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Report: Welfare Expenditures To Double by 2030

Posted April. 21, 2005 23:17,   


According to a report, by 2030, the welfare budget for government expenditures will be double of the current one, and the budget for economic sectors like SOC investment will be reduced to half.

Welfare expenditures, which are provided to certain classes in the form of lump sum payments, such as transportation benefits for the elderly and subsidies for vehicles for the disabled, would be changed so that different amount of benefits are given depending on the recipients’ income levels and the standard of living of the public.

The minister of Planning and Budget, Byeon Yang-kyoon submitted a report titled, “2005 Major Plans” with the above information on April 21 to President Roh. The ministry plans to upgrade the government resource distribution system into one that is similar to what can be found in advanced countries so that a larger share is allocated for the welfare sector. It is hoped that this will ease the burden for the public by reducing expenditures in the economic sector.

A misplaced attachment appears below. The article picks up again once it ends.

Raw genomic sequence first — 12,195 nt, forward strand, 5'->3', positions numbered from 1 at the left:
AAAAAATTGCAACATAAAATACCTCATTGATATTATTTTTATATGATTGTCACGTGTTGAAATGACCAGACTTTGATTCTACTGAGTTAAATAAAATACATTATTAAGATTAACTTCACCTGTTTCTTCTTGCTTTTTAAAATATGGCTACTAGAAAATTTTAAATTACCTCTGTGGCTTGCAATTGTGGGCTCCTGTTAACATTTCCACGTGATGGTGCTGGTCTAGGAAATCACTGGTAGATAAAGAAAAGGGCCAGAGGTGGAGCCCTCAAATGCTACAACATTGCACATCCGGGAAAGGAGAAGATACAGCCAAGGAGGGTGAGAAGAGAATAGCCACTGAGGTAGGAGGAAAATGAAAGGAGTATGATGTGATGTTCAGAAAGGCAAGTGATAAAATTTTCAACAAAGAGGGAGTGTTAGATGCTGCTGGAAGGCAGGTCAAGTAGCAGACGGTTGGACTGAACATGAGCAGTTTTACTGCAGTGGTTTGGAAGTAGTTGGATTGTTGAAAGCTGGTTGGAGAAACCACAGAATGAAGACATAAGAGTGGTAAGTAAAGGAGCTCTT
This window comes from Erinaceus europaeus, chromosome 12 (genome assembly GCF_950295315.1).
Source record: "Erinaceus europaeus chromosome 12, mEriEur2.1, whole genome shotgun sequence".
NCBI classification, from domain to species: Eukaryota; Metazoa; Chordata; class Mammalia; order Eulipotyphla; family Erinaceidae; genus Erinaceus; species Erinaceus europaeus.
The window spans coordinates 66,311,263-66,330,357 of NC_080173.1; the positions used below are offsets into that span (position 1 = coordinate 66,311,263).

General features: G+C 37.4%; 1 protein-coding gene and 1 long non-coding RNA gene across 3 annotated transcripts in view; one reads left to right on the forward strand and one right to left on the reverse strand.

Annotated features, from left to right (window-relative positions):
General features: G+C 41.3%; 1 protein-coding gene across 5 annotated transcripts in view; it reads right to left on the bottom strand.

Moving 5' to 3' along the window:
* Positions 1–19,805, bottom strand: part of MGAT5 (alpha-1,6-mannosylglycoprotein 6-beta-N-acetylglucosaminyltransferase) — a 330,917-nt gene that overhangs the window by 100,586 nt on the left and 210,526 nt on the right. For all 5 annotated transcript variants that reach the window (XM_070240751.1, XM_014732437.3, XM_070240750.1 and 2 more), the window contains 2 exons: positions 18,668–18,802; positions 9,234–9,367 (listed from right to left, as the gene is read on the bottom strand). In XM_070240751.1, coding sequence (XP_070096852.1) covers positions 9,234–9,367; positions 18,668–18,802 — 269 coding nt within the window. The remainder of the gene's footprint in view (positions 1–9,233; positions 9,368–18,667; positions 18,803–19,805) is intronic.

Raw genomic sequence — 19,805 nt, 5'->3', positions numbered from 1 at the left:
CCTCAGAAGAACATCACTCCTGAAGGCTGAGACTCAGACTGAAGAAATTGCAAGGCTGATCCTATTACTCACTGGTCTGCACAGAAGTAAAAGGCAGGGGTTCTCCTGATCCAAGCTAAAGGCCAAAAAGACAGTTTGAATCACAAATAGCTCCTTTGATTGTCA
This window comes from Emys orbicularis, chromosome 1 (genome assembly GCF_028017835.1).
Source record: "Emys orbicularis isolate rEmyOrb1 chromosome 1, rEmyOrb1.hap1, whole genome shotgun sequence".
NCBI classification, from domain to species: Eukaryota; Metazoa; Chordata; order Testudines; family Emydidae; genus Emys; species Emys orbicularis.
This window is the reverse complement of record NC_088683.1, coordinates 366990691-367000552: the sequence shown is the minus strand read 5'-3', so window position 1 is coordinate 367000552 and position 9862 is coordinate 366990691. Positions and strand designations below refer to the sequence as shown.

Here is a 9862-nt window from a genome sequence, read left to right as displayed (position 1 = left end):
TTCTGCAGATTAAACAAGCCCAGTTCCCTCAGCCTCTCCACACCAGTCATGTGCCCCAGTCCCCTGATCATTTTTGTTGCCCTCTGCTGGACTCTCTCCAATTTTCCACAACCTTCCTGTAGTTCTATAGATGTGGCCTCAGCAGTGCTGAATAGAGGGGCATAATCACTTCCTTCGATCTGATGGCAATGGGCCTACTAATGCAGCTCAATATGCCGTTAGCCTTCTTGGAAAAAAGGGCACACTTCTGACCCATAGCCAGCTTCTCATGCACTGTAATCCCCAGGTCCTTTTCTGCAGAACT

Current expenditures for welfare take up 26.6 percent of all financial expenditures (according to the 2005 budget), but according to projections, by 2015, this could increase to 35.6 percent, and by 2030, it could rise to 46.7 percent. In contrast, expenditures for the economic sector would be reduced from the current 19.7 percent to 10.6 percent by 2030.

The ministry also plans to thoroughly review whether it is necessary to maintain various payments, which are more like quasi-taxes, all from the start. By the latter half of this year, it hopes to come up with restructuring measures.

Moreover, in order to boost the transparency of corporate structures of public entities, the ministry is proposing a standard for corporate structure, specifying the structure of boards, CEO appointment procedures, and other measures by this September. The ministry said, “This is to possibly prevent ‘external pressures’ from related ministries toward public entities,” explaining, “There is a chance that problems related to high-handed personnel administration could be eliminated.”

Chi-Young Shin higgledy@donga.com